TVæ nobis domine pietatis abundantia indulgeat, vt gratum Maiestati tuæ pontificem sanctæ matris Ecclesiæ regimini præesse gaudeamus per dominum nostrum.
PReciosi Corporis et sanguinis tui domine sacramēto refectos, mirifica tuæ maiestatis gratia de illius summi Põtificis assumptione lætificet, qui ad plebem tuam virtutibus instruat, et fidelium mentes, spiritualium aromatum odore perfundat per dominū nostrū.
Vppon this commaundement, on Wednisday in Easter Weke there were Herses set vp, and Diriges song for the sayde Iulius in diuers places; at whiche tyme it chaunced a woman to come into Sainct Magnus church, at the Bridge foote in London, and there seing a Herse and other preparation, asked what it mente: and other that stoode by, sayde that it was for the Pope, and that she must praye for hym. Nay (quod she) that I wyl not. For he needeth not my prayers: and seing he could forgeue vs al our sinnes, I am sure he is cleane hymselfe. Therefore I nede not pray for hym. She was hearde speake these woordes of certayne that stoode by: whiche by and by caried her vnto the cage at London Bridge, and bad her coole her self there.
In the 1563 edition (p. 905), Foxe reports that John Taylor, the Bishop of Lincoln, was sent to the Tower after refusing to attend mass at the opening of Parliament. In subsequent editions (1570, p. 1571; 1576, p. 1339 and 1583, p. 1410) Foxe corrected this to say that Taylor was commanded to attend and died soon afterwards at Ankerwicke (in Sir Thomas Smith's house, although Foxe does not say so). This is a good example of the detailed correction of the first edition from well informed oral sources.[Back to Top]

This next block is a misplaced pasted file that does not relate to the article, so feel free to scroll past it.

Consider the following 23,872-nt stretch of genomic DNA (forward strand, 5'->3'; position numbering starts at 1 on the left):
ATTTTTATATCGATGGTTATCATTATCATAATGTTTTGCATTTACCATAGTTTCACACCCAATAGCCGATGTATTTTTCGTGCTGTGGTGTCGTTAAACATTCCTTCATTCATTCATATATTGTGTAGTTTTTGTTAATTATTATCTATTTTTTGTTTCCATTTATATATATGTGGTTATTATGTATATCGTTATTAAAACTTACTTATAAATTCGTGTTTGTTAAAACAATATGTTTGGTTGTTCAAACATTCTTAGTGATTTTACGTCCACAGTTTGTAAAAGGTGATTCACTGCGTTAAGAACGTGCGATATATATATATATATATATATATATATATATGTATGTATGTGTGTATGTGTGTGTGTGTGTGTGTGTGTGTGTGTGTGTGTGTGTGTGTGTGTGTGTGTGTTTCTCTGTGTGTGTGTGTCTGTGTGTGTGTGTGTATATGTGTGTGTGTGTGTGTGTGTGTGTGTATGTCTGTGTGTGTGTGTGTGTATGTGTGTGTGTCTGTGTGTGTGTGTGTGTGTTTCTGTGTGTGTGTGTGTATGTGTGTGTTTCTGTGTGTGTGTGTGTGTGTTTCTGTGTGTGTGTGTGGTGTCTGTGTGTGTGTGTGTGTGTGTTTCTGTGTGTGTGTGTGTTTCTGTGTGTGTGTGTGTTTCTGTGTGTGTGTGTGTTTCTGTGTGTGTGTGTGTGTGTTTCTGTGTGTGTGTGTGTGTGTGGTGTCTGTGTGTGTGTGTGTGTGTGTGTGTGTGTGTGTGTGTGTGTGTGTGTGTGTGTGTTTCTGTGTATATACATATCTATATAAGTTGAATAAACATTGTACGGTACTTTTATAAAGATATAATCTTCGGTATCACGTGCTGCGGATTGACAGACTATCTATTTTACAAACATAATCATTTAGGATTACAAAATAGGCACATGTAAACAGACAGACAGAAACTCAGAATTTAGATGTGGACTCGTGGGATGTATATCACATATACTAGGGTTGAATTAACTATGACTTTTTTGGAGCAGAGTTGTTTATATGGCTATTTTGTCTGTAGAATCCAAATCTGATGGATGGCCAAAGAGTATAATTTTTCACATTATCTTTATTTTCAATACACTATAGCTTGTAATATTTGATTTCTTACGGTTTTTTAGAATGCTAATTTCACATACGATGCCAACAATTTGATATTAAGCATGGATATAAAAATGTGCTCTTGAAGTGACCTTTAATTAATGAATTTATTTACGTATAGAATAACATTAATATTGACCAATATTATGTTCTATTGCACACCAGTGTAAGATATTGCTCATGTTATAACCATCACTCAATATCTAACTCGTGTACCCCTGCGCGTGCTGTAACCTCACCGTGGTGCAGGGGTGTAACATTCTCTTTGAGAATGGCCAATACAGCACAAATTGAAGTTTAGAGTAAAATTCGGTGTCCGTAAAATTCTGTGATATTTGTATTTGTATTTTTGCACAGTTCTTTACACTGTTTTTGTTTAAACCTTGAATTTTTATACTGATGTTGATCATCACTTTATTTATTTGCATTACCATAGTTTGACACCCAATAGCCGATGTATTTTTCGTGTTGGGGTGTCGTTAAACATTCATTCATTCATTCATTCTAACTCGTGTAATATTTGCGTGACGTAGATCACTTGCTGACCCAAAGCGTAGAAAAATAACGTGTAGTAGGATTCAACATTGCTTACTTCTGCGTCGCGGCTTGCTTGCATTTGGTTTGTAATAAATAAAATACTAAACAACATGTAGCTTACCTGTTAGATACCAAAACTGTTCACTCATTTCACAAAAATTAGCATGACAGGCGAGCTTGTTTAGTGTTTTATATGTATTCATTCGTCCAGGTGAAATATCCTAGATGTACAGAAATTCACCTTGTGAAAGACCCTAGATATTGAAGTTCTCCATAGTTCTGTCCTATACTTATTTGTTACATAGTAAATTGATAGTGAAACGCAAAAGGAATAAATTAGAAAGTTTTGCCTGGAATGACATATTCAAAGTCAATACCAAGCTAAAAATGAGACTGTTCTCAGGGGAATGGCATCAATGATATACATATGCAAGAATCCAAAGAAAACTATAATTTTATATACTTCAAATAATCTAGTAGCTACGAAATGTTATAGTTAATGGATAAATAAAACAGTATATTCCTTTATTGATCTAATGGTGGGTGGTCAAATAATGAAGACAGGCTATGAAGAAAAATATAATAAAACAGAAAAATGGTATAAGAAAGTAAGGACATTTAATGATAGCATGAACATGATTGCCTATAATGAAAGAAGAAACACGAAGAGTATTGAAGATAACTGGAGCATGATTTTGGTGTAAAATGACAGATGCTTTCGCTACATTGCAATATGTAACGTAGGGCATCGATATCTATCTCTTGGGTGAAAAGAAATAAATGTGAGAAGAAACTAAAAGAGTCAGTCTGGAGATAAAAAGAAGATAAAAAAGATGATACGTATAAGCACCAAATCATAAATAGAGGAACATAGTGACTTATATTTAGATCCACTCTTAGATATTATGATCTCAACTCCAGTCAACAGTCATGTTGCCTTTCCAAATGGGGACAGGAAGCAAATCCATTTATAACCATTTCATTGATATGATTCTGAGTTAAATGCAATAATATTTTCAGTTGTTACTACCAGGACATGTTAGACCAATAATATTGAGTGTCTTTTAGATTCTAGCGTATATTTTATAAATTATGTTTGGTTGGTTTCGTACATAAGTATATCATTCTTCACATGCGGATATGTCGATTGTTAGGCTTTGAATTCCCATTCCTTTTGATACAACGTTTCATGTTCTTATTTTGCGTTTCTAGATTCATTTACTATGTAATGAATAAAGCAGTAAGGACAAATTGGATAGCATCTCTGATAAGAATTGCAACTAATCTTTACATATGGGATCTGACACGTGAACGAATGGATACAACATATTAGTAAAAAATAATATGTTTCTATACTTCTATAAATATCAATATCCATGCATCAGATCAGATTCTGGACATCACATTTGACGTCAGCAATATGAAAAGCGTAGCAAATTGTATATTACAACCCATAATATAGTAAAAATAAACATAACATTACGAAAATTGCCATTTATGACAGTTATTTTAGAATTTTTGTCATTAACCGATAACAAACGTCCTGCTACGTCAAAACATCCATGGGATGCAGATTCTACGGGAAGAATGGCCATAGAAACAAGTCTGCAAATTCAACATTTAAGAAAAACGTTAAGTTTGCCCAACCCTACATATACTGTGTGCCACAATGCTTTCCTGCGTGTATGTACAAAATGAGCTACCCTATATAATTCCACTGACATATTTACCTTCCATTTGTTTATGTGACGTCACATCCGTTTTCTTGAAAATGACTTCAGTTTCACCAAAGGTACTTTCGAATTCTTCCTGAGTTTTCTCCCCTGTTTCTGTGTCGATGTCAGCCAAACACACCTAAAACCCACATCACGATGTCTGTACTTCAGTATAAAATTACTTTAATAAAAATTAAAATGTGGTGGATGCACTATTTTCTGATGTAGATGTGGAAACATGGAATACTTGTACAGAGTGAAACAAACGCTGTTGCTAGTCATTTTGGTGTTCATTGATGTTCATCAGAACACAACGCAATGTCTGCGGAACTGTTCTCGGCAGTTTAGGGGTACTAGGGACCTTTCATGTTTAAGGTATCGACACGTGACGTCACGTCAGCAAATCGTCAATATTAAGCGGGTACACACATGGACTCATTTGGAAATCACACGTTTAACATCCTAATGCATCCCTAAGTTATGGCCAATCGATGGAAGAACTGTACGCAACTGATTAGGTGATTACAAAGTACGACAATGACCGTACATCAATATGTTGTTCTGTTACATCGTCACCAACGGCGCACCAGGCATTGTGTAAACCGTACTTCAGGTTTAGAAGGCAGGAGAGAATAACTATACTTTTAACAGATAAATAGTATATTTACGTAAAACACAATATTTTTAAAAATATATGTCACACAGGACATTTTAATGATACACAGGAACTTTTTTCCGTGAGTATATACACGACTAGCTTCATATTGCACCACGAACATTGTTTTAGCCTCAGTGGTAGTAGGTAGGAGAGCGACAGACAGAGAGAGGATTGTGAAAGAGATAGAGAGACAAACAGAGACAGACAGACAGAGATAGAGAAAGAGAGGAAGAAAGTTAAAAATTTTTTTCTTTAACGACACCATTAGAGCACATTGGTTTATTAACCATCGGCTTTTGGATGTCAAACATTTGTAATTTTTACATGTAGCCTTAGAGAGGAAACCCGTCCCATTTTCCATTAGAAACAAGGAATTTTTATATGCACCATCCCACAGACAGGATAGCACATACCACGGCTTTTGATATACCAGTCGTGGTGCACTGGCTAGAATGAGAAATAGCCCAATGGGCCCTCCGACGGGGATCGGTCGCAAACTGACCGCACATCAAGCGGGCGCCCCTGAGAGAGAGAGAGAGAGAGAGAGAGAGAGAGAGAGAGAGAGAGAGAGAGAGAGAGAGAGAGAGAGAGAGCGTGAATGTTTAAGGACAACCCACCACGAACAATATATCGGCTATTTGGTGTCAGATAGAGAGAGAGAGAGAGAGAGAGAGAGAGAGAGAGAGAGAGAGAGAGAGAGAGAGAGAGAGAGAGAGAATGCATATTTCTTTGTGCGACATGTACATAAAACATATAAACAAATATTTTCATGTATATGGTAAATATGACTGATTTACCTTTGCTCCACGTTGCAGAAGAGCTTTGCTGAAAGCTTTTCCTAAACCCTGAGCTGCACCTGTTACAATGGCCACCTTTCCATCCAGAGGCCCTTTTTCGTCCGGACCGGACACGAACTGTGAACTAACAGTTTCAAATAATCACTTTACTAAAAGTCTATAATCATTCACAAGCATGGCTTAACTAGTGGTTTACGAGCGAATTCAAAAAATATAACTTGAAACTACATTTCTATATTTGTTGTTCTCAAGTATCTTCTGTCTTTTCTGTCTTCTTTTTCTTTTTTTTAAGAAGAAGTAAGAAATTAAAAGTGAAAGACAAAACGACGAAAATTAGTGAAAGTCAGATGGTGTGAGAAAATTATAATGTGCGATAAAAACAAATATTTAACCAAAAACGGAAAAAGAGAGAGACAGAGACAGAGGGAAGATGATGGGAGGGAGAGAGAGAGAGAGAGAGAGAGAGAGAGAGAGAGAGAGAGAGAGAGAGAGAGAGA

The information, and lack of information, on George Marsh in the Rerum is revealing. Foxe stated that Marsh was the curate of [Church] Langton and that he received the living from Laurence Saunders, the martyr, who was the rector of Church Langton. Foxe added that Marsh was burned on 24 April 1555 (Rerum, p. 432). He then stated that nothing else had reached him about Marsh apart from two letters, which are printed in Rerum, pp. 432-41. Once again, the Rerum was strong on documents but weak on oral sources and eyewitness accounts.[Back to Top]
In the 1563 edition, Foxe added the background on Marsh's early life, Marsh's own account of examinations by Bishop Cotes of Chester and an eyewitness account of Marsh's death and Cotes's sermon denouncing the martyr. In the second edition, Foxe added Marsh's account of his treatment and examinations by the earl of Derby and members of his household. (It is quite interesting that Marsh's accounts of his imprisonment and examinations by Derby first, and then by Bishop Cotes, came to Foxe at separate times and, presumably, from separate sources. The source for the information used in 1563 appears to have been in Chester. This is an important reminder of Foxe's dependence on informants, particularly informants who were able to send eyewitness accounts or material written by the martyrs themselves). Marsh's letter summarizing his examinations was also added to 1570, while Foxe shortened and modified his earlier account of Bishop Cotes's sermon against Marsh and its aftermath.[Back to Top]
The account of Marsh's martyrdom was unchanged in the third and fourth editions of the Acts and Monuments.
THe sayde George Marshe was borne in the parishe of Deane, in the Countie of Lancaster, & was well brought vp in learning, and honest trade of liuynge by hys parentes, who afterwardes about the xxv. yeare of his age, tooke to wyfe an honest mayden of the countrey, with whom he continued, earnyng theyr liuing vppon a farme, hauyng children betwene them lawfullye begotten: and then god takynge hys wife out of this worlde, he beyng moste desirous of godlye studyes, (leauing his householde and children in good order) wente vnto the vniuersitie of Cambridge, where he studyed, and muche encreased in learning and godly vertues, and was a minister of goddes holye woorde and Sacramentes.[Back to Top]